Economics, which Lord Keynes had hoped would settle down as a modest occupation similar to dentistry, suddenly becomes the most important subject of all.
There is no such thing as the viability of states or of nations, there is only a problem of viability of people: people, actual persons like you and me, are viable when they can stand on their own feet and earn their keep. You do not make non-viable people viable by putting large numbers of them into one huge community, and you do not make viable people non-viable by splitting a large community into a number of smaller, more intimate, more coherent and more manageable groups.
The economic calculus, as applied by present-day economics, forces the industrialist to eliminate the human factor because machines do not make mistakes, which people do. Hence the enormous effort at automation and the drive for ever-larger units. This means that those who have nothing to sell but their labor remain in the weakest possible bargaining position.
The conventional wisdom of what is now taught as economics bypasses the poor, the very people for whom development is really needed. The economics of giantism and automation is a leftover of nineteenth-century conditions and nineteenth-century thinking and it is totally incapable of solving any of the real problems of today. An entirely new system of thought is needed, a system based on attention to people, and not primarily attention to goods—(the goods will look after themselves!). It could be summed up in the phrase, "production by the masses, rather than mass production."
What is the meaning of democracy, freedom, human dignity, standard of living, self-realization, fulfillment? Is it a matter of goods, or of people? Of course it is a matter of people. But people can be themselves only in small comprehensible groups.
Chapter 6: The Great Resource - Education
Revitalizing local economies means rethinking education - examining the connection between ever greater specialization and increasing dependence on an ever larger economic arena. Today, modern education is training children around the world for the centralized global economy. Essentially the same curriculum is taught in every environment, no matter what the cultural tradition or local resources.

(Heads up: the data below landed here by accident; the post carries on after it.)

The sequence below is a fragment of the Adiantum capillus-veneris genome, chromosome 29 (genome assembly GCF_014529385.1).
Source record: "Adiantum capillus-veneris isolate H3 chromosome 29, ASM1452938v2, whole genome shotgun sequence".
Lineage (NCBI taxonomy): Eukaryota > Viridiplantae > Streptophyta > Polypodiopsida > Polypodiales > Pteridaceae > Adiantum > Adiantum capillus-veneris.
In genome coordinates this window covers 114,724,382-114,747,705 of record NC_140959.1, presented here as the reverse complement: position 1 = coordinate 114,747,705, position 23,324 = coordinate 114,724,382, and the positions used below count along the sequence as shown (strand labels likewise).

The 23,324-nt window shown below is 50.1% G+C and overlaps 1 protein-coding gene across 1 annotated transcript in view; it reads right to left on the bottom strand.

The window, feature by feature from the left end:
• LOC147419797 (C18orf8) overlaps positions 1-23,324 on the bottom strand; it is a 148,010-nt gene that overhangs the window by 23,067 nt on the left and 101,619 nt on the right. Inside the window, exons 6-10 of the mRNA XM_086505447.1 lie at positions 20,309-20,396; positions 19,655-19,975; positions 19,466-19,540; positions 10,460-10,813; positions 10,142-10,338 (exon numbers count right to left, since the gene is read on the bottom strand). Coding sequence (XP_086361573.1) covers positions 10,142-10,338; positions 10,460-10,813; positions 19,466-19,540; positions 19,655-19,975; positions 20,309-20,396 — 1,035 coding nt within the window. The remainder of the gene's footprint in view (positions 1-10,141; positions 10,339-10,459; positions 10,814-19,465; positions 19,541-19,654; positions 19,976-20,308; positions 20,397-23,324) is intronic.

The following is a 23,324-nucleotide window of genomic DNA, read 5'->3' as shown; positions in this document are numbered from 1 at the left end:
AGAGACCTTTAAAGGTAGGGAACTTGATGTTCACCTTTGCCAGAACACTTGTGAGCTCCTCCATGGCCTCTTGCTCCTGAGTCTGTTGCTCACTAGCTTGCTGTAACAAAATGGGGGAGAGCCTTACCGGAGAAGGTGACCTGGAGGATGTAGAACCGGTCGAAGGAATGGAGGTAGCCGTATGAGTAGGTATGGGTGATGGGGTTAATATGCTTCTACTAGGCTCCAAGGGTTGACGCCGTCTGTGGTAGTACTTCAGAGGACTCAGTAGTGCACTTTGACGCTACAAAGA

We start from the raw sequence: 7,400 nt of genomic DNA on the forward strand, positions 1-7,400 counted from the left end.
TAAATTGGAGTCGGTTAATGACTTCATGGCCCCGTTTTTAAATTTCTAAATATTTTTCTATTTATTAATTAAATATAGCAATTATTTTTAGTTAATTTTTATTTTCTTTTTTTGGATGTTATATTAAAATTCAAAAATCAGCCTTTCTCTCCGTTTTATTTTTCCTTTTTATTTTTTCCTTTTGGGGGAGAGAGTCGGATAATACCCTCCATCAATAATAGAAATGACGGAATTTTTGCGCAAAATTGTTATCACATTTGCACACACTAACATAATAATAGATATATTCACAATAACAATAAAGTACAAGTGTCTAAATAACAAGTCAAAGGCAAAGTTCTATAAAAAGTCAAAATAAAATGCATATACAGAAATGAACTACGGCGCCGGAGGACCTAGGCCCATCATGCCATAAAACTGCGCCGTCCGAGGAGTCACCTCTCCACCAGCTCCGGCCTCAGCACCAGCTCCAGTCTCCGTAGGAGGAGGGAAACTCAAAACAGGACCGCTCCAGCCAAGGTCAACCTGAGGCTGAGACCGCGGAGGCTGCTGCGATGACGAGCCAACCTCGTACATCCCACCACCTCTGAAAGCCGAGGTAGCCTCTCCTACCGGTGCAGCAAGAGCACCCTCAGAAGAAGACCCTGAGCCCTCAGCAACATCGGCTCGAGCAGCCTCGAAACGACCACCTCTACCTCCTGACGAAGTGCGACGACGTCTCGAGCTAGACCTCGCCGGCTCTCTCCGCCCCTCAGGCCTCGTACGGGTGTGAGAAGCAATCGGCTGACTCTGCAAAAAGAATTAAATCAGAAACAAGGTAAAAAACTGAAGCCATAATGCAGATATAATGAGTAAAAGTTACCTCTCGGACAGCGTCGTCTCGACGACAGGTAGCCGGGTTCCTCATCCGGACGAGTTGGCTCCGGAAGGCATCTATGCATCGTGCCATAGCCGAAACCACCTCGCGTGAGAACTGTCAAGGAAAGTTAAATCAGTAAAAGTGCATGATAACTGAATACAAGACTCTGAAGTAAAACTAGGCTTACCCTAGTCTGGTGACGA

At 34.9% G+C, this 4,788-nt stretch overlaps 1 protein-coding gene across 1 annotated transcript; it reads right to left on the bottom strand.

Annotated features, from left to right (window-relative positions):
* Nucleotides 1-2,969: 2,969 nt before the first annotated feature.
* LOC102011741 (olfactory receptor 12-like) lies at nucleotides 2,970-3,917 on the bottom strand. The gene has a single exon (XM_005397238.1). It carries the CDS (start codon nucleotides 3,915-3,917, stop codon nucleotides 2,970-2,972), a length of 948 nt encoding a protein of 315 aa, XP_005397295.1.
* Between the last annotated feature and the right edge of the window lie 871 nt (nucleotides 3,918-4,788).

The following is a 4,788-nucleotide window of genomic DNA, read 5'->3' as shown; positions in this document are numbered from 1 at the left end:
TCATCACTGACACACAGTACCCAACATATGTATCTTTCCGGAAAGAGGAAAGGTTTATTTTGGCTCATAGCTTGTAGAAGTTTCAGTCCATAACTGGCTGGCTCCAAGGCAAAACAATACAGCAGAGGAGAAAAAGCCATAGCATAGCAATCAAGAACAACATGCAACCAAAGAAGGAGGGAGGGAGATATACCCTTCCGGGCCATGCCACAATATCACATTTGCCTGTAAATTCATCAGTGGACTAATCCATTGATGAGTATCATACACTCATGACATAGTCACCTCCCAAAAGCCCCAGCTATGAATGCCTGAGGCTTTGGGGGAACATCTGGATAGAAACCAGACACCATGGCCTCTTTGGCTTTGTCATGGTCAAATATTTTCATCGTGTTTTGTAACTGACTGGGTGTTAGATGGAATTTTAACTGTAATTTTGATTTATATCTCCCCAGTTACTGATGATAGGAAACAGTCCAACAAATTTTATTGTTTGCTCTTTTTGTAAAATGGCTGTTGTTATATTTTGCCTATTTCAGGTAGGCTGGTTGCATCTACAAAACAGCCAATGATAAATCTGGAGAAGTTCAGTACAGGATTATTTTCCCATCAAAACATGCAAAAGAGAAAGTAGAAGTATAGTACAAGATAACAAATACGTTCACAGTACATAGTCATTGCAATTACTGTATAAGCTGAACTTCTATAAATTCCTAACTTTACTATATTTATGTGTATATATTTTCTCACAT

Promoting regional and local adaptation in the schools would be an essential part of the revitalization of local economies. Training in locally-adapted agriculture, architecture, artisan production, and appropriate technologies suited to the specifics of climate and local resources would further a real decentralization of production for basic needs. Rather than educating the young for ever greater specialization in a competitive, ‘jobless growth’ economy, children would be equipped for diverse economic systems that depended primarily, but not exclusively, on local resources. This, of course, would not mean that information about the rest of the world would be excluded. On the contrary, knowledge about other cultures and cultural exchange programs would be an important part of the educational process.
- Helena Norberg-Hodge in Small is Beautiful: Economics as if People Mattered: 25 Years Later...with Commentaries
All history – as well as all current experience – points to the fact that it is man, not nature, who provides the primary resource: that the key factor of all economic development comes out of the mind of man.
At present, there can be little doubt that the whole of mankind is in mortal danger, not because we are short of scientific and technological know-how, but because we tend to use it destructively, without wisdom. More education can help us only if produces more wisdom.
On the basis of experience and conscious thought small ideas may easily be dislodged, but when it comes to bigger, more universal, or more subtle ideas it may not be so easy to change them. Indeed, it is often difficult to become aware of them, as they are the instruments and not the results of our thinking—just as you can see what is outside you, but cannot easily see that with which you see, the eye itself.
The way in which we experience and interpret the world obviously depends very much indeed on the kind of ideas that fill our minds.
The essence of education…is the transmission of values, but values do not help us to pick our way through life unless they have become our own, a part, so to say, of our mental make-up. This means that they are more than mere formulae or dogmatic assertions: that we think and feel with them, that they are the very instruments through which we look at, interpret, and experience the world.
When people ask for education…I think what they are really looking for is ideas that would make the world, and their own lives, intelligible to them. When a thing is intelligible you have a sense of participation; when a thing is unintelligible you have a sense of estrangement.
What is at fault is no specialization, but the lack of depth with which the subjects are usually presented, and the absence of metaphysical awareness.
We have become confused to what our convictions really are. The great ideas of the nineteenth century may fill our minds in one way or another, but our hearts do not believe in them all the same. Mind and heart are at war with one another, not, as is commonly asserted, reason and faith. Our reason has become so beclouded by an extraordinary, blind, and unreasonable faith in a set of fantastic and life-destroying ideas inherited from the nineteenth century. It is the foremost task of our reason to recover a truer faith than that.